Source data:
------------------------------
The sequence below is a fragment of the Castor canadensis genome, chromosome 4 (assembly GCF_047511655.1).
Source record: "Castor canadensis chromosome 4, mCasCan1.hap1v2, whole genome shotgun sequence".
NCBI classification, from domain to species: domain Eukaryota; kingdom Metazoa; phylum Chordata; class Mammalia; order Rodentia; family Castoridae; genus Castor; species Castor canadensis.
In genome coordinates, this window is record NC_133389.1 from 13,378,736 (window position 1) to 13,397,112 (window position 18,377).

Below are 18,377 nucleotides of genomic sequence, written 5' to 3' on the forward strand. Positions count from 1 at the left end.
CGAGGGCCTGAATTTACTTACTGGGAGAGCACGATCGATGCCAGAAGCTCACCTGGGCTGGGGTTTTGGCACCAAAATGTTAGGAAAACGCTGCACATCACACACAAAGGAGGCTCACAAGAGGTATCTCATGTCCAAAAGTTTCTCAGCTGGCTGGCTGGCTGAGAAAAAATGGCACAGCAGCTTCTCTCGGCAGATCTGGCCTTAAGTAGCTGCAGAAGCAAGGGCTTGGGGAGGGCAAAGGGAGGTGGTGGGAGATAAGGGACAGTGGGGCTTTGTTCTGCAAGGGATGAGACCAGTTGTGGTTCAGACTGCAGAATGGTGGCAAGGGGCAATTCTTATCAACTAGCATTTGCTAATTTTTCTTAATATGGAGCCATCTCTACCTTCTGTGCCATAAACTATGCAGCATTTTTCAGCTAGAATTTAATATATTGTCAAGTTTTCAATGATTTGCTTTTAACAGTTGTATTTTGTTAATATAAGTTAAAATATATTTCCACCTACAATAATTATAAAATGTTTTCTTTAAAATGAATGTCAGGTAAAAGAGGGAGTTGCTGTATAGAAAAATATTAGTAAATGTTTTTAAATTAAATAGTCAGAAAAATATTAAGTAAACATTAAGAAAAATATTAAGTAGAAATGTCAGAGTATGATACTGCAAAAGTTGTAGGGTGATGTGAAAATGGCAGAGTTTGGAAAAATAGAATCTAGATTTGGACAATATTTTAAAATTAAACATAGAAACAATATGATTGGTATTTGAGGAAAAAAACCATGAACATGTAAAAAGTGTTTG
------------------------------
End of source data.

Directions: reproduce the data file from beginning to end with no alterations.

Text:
The sequence below is a fragment of the Castor canadensis genome, chromosome 4 (assembly GCF_047511655.1).
Source record: "Castor canadensis chromosome 4, mCasCan1.hap1v2, whole genome shotgun sequence".
NCBI classification, from domain to species: domain Eukaryota; kingdom Metazoa; phylum Chordata; class Mammalia; order Rodentia; family Castoridae; genus Castor; species Castor canadensis.
In genome coordinates, this window is record NC_133389.1 from 13,378,736 (window position 1) to 13,397,112 (window position 18,377).

Below are 18,377 nucleotides of genomic sequence, written 5' to 3' on the forward strand. Positions count from 1 at the left end.
CGAGGGCCTGAATTTACTTACTGGGAGAGCACGATCGATGCCAGAAGCTCACCTGGGCTGGGGTTTTGGCACCAAAATGTTAGGAAAACGCTGCACATCACACACAAAGGAGGCTCACAAGAGGTATCTCATGTCCAAAAGTTTCTCAGCTGGCTGGCTGGCTGAGAAAAAATGGCACAGCAGCTTCTCTCGGCAGATCTGGCCTTAAGTAGCTGCAGAAGCAAGGGCTTGGGGAGGGCAAAGGGAGGTGGTGGGAGATAAGGGACAGTGGGGCTTTGTTCTGCAAGGGATGAGACCAGTTGTGGTTCAGACTGCAGAATGGTGGCAAGGGGCAATTCTTATCAACTAGCATTTGCTAATTTTTCTTAATATGGAGCCATCTCTACCTTCTGTGCCATAAACTATGCAGCATTTTTCAGCTAGAATTTAATATATTGTCAAGTTTTCAATGATTTGCTTTTAACAGTTGTATTTTGTTAATATAAGTTAAAATATATTTCCACCTACAATAATTATAAAATGTTTTCTTTAAAATGAATGTCAGGTAAAAGAGGGAGTTGCTGTATAGAAAAATATTAGTAAATGTTTTTAAATTAAATAGTCAGAAAAATATTAAGTAAACATTAAGAAAAATATTAAGTAGAAATGTCAGAGTATGATACTGCAAAAGTTGTAGGGTGATGTGAAAATGGCAGAGTTTGGAAAAATAGAATCTAGATTTGGACAATATTTTAAAATTAAACATAGAAACAATATGATTGGTATTTGAGGAAAAAAACCATGAACATGTAAAAAGTGTTTG